In short, not a lot.
Either material can be used in combination with cement to produce blended and specialist cement products. Concrete producers can add either of them to improve specific concrete properties such as workability, sulphate resistance, heat of hydration or durability.
For the Western Australian market, slag is more commonly used due to the limited supply and varying quality of flyash in the region.
While the names vary depending on country of origin and local abbreviations, BGC Cement and many of its customers generally refer to slag as GGBFS (ground granulated blast furnace slag) or BMS (bulk milled slag).
GGBFS is a dried and finely ground by-product of the blast-furnace iron-making process, while flyash is the fine ash residue collected from the waste gases of power generating plants. What makes these products particularly valuable is that they both develop cementitious properties when they are activated by the reaction between the cement and water mix. The compounds formed by these reactions not only bind the concrete together, but also help block the pores in the concrete. This improves durability, making it more resistant to chemical attack.
Either material can be used as a cement replacement and whether slag and/or flyash is used depends mainly on the application and local availability. Higher addition rates of either slag or flyash usually increase initial setting times and reduce very early strength development when compared with straight cement mixes. However, strengths at 28 days and beyond are usually better when appropriate amounts of slag or flyash are added and the concrete is properly cured. While flyash is typically used at replacement rates up to 30%, GGBFS is often used at rates of up to 40% in General Blend (GB) products and 65% in Low Heat (LH) cement.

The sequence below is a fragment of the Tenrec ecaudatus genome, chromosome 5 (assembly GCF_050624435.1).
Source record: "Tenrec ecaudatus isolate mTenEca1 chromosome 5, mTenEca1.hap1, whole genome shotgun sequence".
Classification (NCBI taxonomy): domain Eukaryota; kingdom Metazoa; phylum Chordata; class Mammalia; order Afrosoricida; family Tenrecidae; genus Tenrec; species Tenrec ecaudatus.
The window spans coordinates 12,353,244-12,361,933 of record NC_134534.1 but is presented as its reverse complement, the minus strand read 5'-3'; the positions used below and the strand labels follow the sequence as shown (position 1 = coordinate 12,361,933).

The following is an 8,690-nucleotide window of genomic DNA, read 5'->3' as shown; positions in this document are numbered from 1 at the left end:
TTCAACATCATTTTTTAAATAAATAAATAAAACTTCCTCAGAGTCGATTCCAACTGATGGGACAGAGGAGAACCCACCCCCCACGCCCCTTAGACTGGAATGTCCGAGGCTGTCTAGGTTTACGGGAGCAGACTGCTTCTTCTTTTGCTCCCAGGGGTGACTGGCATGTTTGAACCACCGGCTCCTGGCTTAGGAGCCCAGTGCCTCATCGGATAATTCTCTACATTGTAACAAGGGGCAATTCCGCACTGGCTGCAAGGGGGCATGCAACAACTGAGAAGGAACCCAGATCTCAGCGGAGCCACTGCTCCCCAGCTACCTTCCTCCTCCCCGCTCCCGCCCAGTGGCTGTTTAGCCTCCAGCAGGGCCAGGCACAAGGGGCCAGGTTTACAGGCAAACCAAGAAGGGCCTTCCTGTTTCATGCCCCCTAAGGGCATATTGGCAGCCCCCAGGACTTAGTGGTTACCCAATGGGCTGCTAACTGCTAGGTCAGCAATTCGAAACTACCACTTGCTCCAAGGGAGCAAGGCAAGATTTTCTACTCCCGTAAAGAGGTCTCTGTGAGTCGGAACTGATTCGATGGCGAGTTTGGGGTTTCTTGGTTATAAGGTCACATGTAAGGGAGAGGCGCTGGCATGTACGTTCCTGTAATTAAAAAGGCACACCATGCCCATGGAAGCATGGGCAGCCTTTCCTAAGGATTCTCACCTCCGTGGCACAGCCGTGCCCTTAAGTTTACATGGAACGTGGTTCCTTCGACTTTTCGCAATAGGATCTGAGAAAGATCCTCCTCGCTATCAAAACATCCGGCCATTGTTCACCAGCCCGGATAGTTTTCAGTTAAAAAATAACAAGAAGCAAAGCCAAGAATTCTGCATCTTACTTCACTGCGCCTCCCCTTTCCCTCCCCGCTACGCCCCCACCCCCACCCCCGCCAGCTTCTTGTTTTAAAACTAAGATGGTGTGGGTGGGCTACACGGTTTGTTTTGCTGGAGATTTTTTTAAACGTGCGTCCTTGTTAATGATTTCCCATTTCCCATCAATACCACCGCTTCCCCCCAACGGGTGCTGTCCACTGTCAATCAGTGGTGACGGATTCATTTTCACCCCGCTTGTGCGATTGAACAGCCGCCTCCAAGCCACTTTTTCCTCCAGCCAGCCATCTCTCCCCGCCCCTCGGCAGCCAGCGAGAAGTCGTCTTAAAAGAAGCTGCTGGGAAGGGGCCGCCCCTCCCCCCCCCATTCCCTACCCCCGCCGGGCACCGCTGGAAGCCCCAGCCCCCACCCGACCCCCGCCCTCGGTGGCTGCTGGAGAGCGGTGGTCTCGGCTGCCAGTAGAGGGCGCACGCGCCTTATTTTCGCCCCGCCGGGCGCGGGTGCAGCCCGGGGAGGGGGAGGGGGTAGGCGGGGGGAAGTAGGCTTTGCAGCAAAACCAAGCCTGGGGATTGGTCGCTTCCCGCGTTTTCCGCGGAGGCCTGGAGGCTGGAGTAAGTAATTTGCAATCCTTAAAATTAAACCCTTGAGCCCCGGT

BGC Cement uses and supplies slag and provides a variety of pre-blended products for various applications.
GB is comprised of approximately 70% General Purpose (GP) cement and 30% slag. This blend gives additional benefits to plastic and hardened concrete. It is commonly used for road stabilisation and in the mining sectors for paste fill. GB has similar 28-day setting strengths to GP, but has a slightly longer final setting time.
LH is comprised of approximately 35% GP cement and 65% slag. This blend is ideal for use in mass concrete structures where rate of temperature rise and maximum temperature achieved is controlled to reduce the risk of thermal cracking. LH cement meets the requirements of AS3972 for classification as a Sulphate Resisting (Type SR) cement. Another popular use for LH cement is mining paste-fill, due to its slower setting profile and similar 28-day setting strengths to GP.